Hop Along is a part of the conversation. This past year saw the takeover of indie by women, and Frances Quinlan is another prime example of this. Her band’s most recent release, Bark Your Head Off, Dog, has consistently ranked across many major music publications’ best of 2018 lists, including the likes of NPR, Billboard, and Rolling Stone. Rightfully so, as the group’s third record is their most powerful yet. Quinlan’s unique style of world-building storytelling shifts to the forefront on this album, a necessary move given the extent and consequent of the issues she works hard to tackle and contextualize here. The line ‘strange to be shaped by such strange men’ appears on multiple tracks and is repeated like a mantra across the record, a tactic that is intentionally unavoidable and jarring (especially when put to words by Quinlan’s hair-raising voice). This powerful motif unites the project around a common theme of social reflection and reconciliation— one that is about as 2018 as you can get.

Upon first listen, it’s clear that Bark Your Head Off, Dog is not the band’s first go at it. Frances Quinlan has been taking listeners on wild rides since before Hop Along’s acclaimed 2012 debut, Get Disowned. Prior to forming the Philadelphia-based indie group with Joe Reinhart, Tyler Long, and her brother Mark Quinlan, she toured around as a soloist playing “freak folk” songs influenced by the wit of artists like Kimya Dawson and Joanna Newsom. Her lyricism has become only more honed since then, and the four piece have consistently put out compositionally complex records that threaten to burst at any moment with the emotion carried by her words.

Bark Your Head Off, Dog

Vocally, Quinlan sounds like she’s already given out. Her voice is Hop Along’s most distinctive characteristic, resonating improbably at both a whisper and a scream, an attempt to hold back and simultaneously let go. When she sings, it’s as if the strings inside her are about to break. It’s the same kind of gut-wrenching tension that put Saddle Creek label mate Bright Eyes on the map— only executed in a way that’s much more interesting. Conor Oberst gets a lot of praise for his eloquence, but his writing pales in comparison to the winding memoirs that Hop Along manages to weave into every track. Whereas Bright Eyes embraced indie’s many (problematic) tropes and cliches, Hop Along continues to reject them.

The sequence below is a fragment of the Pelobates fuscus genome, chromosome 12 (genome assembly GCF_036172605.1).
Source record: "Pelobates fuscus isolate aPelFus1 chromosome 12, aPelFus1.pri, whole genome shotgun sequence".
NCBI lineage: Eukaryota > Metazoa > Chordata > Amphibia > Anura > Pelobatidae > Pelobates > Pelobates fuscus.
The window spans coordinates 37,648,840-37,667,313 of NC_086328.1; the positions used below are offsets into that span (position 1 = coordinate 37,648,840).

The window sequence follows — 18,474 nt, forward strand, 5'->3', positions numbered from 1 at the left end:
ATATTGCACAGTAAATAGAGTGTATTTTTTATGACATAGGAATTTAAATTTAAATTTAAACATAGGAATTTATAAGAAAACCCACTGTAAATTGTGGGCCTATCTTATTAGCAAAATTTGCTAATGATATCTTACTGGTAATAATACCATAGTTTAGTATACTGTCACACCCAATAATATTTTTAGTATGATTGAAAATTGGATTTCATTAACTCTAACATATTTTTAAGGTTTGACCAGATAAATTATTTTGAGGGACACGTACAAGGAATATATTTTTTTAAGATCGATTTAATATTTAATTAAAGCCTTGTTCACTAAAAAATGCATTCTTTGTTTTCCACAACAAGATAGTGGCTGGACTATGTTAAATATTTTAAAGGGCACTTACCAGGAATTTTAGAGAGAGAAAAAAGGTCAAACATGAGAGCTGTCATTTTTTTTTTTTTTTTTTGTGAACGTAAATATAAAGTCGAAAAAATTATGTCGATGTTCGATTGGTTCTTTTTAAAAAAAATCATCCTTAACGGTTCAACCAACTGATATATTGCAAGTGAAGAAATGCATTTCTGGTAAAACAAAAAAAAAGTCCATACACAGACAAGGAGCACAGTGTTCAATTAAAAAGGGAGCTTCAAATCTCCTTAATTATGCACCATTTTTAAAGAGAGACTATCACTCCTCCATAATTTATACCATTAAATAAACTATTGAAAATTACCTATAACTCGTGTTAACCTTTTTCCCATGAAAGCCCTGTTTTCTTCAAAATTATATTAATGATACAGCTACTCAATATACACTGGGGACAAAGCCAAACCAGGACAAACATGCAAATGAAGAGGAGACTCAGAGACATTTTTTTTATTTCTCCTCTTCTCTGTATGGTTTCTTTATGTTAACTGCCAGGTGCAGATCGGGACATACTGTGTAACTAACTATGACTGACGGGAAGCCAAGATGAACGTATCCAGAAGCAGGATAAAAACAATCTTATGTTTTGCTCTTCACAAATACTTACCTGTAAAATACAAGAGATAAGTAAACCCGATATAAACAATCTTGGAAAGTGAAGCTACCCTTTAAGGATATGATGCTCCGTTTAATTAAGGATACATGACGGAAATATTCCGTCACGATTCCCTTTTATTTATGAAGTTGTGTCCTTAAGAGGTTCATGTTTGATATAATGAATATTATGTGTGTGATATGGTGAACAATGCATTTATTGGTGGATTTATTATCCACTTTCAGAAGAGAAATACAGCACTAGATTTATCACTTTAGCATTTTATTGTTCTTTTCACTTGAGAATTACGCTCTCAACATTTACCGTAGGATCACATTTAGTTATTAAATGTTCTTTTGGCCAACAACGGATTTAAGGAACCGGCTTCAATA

This comparison is where one of the band’s greatest strengths comes to light: Quinlan consistently and defiantly pushes back against the prevalence of sad, self-loathing and male-driven love songs within her genre. This makes Bark Your Head Off, Dog, which is the band’s most overt challenge to the cultural status quo within music yet, more than just downright good— its important. From here, another critical point to the discussion of “women in music” is further illuminated. Not only do these artists challenge widely held notions of what it has traditionally meant to be a musician (at least in eyes of the press and mainstream public), they also push back against what we’ve come to expect of the content we listen to. Hop Along doesn’t just matter because they’re a female-fronted band that makes good music. They matter because of the things they speak to that no one else can.

Similarly, the powerful wave of women making music in 2018 wasn’t just a good thing for the improved gender balance it worked to instill in the industry. We don’t just need equality in music for equality’s sake, or because that’s what society is now beginning to demand of us. These artists have important things to say— things we would be missing out on otherwise. The perspectives and experiences they bring have been historically underrepresented, and thus they offer something necessarily new. We owe it to them to take these things seriously, and to understand them within the context of the rest of their genre at large. If there’s anything we take away from this past year, let it be that women making music need not be relegated to their own corner of the conversation. As artists, its clear that they can hold their own. Like Hop Along, they are a part of the conversation. It falls on us as an audience to recognize that.